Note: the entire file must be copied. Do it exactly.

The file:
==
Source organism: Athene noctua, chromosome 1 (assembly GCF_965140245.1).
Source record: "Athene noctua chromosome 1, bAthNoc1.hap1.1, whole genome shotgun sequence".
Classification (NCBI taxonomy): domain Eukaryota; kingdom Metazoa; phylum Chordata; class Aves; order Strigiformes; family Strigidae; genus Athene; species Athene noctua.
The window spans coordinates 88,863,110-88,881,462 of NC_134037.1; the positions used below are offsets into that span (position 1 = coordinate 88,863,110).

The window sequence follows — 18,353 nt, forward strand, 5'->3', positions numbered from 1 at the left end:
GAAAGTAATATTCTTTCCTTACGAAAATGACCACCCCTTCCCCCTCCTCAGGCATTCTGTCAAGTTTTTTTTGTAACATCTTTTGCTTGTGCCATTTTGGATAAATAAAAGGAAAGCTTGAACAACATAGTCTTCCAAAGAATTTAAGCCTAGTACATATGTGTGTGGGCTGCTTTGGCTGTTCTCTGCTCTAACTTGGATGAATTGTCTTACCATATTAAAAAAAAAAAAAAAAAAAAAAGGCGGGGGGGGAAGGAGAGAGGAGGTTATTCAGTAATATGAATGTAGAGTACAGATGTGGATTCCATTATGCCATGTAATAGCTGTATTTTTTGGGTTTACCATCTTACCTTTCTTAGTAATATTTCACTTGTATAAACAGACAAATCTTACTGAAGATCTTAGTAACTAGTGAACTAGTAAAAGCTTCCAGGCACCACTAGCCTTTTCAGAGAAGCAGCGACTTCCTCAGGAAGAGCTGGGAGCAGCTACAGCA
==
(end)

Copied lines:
Source organism: Athene noctua, chromosome 1 (assembly GCF_965140245.1).
Source record: "Athene noctua chromosome 1, bAthNoc1.hap1.1, whole genome shotgun sequence".
Classification (NCBI taxonomy): domain Eukaryota; kingdom Metazoa; phylum Chordata; class Aves; order Strigiformes; family Strigidae; genus Athene; species Athene noctua.
The window spans coordinates 88,863,110-88,881,462 of NC_134037.1; the positions used below are offsets into that span (position 1 = coordinate 88,863,110).

The window sequence follows — 18,353 nt, forward strand, 5'->3', positions numbered from 1 at the left end:
GAAAGTAATATTCTTTCCTTACGAAAATGACCACCCCTTCCCCCTCCTCAGGCATTCTGTCAAGTTTTTTTTGTAACATCTTTTGCTTGTGCCATTTTGGATAAATAAAAGGAAAGCTTGAACAACATAGTCTTCCAAAGAATTTAAGCCTAGTACATATGTGTGTGGGCTGCTTTGGCTGTTCTCTGCTCTAACTTGGATGAATTGTCTTACCATATTAAAAAAAAAAAAAAAAAAAAAAGGCGGGGGGGGAAGGAGAGAGGAGGTTATTCAGTAATATGAATGTAGAGTACAGATGTGGATTCCATTATGCCATGTAATAGCTGTATTTTTTGGGTTTACCATCTTACCTTTCTTAGTAATATTTCACTTGTATAAACAGACAAATCTTACTGAAGATCTTAGTAACTAGTGAACTAGTAAAAGCTTCCAGGCACCACTAGCCTTTTCAGAGAAGCAGCGACTTCCTCAGGAAGAGCTGGGAGCAGCTACAGCA